Come out, come out, whoever you are Witch hunt: British tabloids are stomping all over personal privacy as they pull politicians out of the closet.

November 11, 1998|By Bill Glauber | Bill Glauber,SUN FOREIGN STAFF

LONDON -- In the British press, this is the autumn of the "outing."

In the past few weeks, bare-knuckle journalists have been trampling over the private lives of some of the leading figures in Prime Minister Tony Blair's governing cabinet. So far, three members of the cabinet have been identified as homosexuals.

What began with the resignation of one cabinet minister has snowballed into a frenzy of sex-driven journalism. It has gotten so ridiculous, some in the British media are expressing disgust -- with their own trade.

In an opinion piece titled "Politicians should not be victims of a bitch-hunt," pundit Michael Gove of the Times of London yesterday ridiculed the obsessive coverage: "The suggestion that there is a Velvet Mafia in the Commons, a pink ring of Labor luvvies and a Primrose League of Tory trouser-droppers, is no justification for an hysterical campaign of outing."

In a country that has long been obsessed by the intersection of sex and politics, there has rarely been this much microscopic attention devoted to the private lives of politicians.

That Blair's Labor government should find itself stalled over gays in the cabinet is ironic, since his party never shied away from the subject. Culture Secretary Chris Smith long ago announced he was homosexual and attended official functions with his partner.

But the current controversy erupted in the last two weeks when Welsh Secretary Ron Davies resigned following an incident in which his car and wallet were stolen after he met a man at Clapham Common, a night-time gay cruising area. Davies, married and a father, initially denied he was gay, but later said his sexuality was his own business.

Amid the resulting furor, Matthew Parris, a prominent newspaper columnist who announced he was homosexual while a Tory member of Parliament, went on the country's leading current events television show. There he "outed," Labor's most prominent cabinet minister, Peter Mandelson, the Trade and Industry secretary. Mandelson has declined all comment.

On Sunday, Agriculture Minister Nick Brown admitted his homosexuality after a tabloid newspaper claimed his former partner was trying to sell the story. Later, in an interview, he said: "I had rather hoped I could have a private life like other people do, that was private." Apparently, Brown was forced to divulge his sexuality to the public before telling his seriously ill mother.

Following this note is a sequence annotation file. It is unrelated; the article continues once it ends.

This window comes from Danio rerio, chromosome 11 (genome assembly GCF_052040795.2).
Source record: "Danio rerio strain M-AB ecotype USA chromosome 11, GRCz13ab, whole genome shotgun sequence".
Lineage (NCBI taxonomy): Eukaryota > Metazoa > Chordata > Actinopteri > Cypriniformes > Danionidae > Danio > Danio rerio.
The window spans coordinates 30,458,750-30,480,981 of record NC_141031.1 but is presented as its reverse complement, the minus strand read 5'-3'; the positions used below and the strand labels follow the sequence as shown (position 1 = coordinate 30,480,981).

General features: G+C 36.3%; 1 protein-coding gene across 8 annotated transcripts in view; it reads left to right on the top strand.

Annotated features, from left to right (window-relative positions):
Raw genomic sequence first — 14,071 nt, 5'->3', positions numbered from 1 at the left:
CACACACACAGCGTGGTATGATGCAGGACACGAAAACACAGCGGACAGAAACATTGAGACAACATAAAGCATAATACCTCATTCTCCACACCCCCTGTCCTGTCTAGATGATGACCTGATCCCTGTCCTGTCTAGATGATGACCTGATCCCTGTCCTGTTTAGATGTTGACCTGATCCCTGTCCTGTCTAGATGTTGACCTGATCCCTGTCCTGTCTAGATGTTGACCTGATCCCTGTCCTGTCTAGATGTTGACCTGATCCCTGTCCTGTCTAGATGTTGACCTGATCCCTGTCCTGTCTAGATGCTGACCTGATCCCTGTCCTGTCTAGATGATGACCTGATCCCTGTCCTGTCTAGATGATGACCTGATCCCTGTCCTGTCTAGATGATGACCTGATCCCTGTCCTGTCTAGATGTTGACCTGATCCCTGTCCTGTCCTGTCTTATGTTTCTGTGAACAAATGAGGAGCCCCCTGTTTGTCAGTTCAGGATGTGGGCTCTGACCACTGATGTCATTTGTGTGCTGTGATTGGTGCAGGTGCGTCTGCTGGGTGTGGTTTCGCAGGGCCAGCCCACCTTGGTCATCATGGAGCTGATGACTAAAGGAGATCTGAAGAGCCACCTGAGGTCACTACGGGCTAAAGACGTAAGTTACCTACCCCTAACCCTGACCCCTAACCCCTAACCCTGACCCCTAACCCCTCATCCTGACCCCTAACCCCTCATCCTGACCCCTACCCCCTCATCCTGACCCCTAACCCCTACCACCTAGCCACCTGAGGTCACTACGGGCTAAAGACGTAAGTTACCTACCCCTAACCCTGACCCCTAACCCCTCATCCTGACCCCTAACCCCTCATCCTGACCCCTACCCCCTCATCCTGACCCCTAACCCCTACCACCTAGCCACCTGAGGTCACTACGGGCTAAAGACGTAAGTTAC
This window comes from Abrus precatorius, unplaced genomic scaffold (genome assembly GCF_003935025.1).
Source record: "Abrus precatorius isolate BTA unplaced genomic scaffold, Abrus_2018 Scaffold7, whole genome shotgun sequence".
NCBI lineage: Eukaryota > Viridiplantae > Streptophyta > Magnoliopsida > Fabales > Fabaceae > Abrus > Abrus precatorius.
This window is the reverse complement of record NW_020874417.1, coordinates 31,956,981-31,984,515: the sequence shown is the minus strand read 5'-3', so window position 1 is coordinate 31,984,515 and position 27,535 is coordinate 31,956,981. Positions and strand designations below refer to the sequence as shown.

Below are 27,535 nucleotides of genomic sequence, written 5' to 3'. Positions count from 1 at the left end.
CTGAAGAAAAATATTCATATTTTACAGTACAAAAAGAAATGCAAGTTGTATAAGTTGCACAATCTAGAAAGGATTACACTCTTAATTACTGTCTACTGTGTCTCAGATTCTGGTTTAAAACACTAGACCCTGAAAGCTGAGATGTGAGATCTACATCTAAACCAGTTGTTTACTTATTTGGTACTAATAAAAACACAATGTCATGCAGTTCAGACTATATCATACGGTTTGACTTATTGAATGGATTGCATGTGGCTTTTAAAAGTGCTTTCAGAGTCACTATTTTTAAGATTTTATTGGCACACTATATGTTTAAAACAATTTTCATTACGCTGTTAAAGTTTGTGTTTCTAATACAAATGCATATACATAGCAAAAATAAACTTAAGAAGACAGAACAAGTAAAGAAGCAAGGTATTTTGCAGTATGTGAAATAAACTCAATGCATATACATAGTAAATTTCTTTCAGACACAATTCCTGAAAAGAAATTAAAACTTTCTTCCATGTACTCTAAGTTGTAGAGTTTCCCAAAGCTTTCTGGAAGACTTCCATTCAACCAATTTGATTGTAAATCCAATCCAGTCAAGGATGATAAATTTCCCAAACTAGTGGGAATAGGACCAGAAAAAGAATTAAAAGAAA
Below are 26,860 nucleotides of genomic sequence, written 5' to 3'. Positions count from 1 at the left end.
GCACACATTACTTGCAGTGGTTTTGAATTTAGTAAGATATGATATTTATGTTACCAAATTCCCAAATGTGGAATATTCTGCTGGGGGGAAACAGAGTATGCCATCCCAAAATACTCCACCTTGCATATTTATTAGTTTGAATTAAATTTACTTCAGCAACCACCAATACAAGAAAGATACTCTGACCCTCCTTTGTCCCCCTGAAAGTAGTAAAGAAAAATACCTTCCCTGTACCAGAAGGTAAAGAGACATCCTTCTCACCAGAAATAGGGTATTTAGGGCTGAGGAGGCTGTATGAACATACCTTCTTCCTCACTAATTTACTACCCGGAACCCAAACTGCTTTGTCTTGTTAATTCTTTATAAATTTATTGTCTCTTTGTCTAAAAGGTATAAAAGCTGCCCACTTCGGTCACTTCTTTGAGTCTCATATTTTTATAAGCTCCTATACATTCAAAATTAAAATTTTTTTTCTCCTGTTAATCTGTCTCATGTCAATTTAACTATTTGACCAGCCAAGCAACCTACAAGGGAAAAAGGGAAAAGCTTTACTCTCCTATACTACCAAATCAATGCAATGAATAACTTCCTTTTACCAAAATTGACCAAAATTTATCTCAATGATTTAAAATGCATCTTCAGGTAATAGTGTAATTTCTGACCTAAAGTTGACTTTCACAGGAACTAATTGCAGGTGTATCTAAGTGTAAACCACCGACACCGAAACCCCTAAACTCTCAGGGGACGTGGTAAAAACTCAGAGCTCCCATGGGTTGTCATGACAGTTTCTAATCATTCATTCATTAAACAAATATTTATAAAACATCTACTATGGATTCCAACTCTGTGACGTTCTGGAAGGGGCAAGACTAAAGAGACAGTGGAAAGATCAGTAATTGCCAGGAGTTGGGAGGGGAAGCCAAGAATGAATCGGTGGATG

Other members of Blair's cabinet rushed to the aid of their besieged colleagues.

Deputy Prime Minister John Prescott said some newspapers were acting as "judge, jury and executioner." Blair's official spokesman emphasized that top jobs were handed out "solely on the basis of ability."

The opposition Conservatives, meanwhile, who were savaged by a series of sexual scandals during the final years of their reign, have been mum on the Labor troubles.

But The Sun of London, the nation's top tabloid, is more than keeping the story alive.

Its coverage suggests it sees itself as the moral champion of the nation -- a slick notion for a paper that routinely publishes pictures of topless women, so-called "Page Three Girls."

The sordid media witch hunt appeared to reach its zenith Monday when The Sun splashed a front-page editorial headlined: "Tell Us The Truth Tony. Are we being run by a gay Mafia?"

The paper noted that there are now four known gays in Blair's cabinet, a number that "has set alarm bells ringing."

"Not because people despise gays, or fear them, or wish to pillory them," the paper wrote. "But the public has a right to know how many homosexuals occupy positions of high power."

The paper added, "We have a right to know about secret liaisons which might explain why certain policies are persistently pursued, or worrying matters kept secret."

The editorial ended, "Come out and end the doubt."

Yesterday, the left-leaning Guardian suggested the public was ahead of the press when it came to the issue of gays in the cabinet.

According to a poll commissioned by the paper, 52 percent of the public supported openly gay politicians holding cabinet jobs, compared to just 33 percent opposed. The results, it noted in an editorial, "proves we are becoming a more tolerant, fairer society."

Pub Date: 11/11/98

Baltimore Sun Articles
Please note the green-lined linked article text has been applied commercially without any involvement from our newsroom editors, reporters or any other editorial staff.